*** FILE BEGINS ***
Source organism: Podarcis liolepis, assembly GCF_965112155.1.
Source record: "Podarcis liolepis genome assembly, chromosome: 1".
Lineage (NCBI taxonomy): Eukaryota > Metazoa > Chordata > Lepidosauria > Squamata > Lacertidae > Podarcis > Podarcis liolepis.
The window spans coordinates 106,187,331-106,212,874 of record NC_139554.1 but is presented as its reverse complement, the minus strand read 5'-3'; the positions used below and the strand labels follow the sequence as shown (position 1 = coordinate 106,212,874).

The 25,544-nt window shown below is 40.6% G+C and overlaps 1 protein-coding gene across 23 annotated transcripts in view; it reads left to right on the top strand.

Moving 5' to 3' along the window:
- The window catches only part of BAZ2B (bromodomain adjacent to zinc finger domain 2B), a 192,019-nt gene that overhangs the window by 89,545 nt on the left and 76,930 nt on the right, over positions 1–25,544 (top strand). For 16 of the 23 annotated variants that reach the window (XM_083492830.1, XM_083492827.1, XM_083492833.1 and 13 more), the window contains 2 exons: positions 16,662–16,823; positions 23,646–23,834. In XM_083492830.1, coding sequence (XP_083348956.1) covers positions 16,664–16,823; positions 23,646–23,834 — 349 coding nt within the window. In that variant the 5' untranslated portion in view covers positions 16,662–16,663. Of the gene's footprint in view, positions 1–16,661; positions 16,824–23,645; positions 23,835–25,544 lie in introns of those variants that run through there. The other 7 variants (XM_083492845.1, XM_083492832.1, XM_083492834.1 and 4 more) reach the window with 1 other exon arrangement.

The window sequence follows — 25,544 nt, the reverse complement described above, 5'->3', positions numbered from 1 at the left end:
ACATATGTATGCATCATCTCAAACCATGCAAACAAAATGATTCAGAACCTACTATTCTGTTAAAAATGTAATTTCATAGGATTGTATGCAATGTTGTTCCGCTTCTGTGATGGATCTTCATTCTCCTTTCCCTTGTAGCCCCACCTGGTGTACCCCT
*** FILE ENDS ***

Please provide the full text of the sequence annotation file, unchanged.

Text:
Source organism: Podarcis liolepis, assembly GCF_965112155.1.
Source record: "Podarcis liolepis genome assembly, chromosome: 1".
Lineage (NCBI taxonomy): Eukaryota > Metazoa > Chordata > Lepidosauria > Squamata > Lacertidae > Podarcis > Podarcis liolepis.
The window spans coordinates 106,187,331-106,212,874 of record NC_139554.1 but is presented as its reverse complement, the minus strand read 5'-3'; the positions used below and the strand labels follow the sequence as shown (position 1 = coordinate 106,212,874).

The 25,544-nt window shown below is 40.6% G+C and overlaps 1 protein-coding gene across 23 annotated transcripts in view; it reads left to right on the top strand.

Moving 5' to 3' along the window:
- The window catches only part of BAZ2B (bromodomain adjacent to zinc finger domain 2B), a 192,019-nt gene that overhangs the window by 89,545 nt on the left and 76,930 nt on the right, over positions 1–25,544 (top strand). For 16 of the 23 annotated variants that reach the window (XM_083492830.1, XM_083492827.1, XM_083492833.1 and 13 more), the window contains 2 exons: positions 16,662–16,823; positions 23,646–23,834. In XM_083492830.1, coding sequence (XP_083348956.1) covers positions 16,664–16,823; positions 23,646–23,834 — 349 coding nt within the window. In that variant the 5' untranslated portion in view covers positions 16,662–16,663. Of the gene's footprint in view, positions 1–16,661; positions 16,824–23,645; positions 23,835–25,544 lie in introns of those variants that run through there. The other 7 variants (XM_083492845.1, XM_083492832.1, XM_083492834.1 and 4 more) reach the window with 1 other exon arrangement.

The window sequence follows — 25,544 nt, the reverse complement described above, 5'->3', positions numbered from 1 at the left end:
ACATATGTATGCATCATCTCAAACCATGCAAACAAAATGATTCAGAACCTACTATTCTGTTAAAAATGTAATTTCATAGGATTGTATGCAATGTTGTTCCGCTTCTGTGATGGATCTTCATTCTCCTTTCCCTTGTAGCCCCACCTGGTGTACCCCT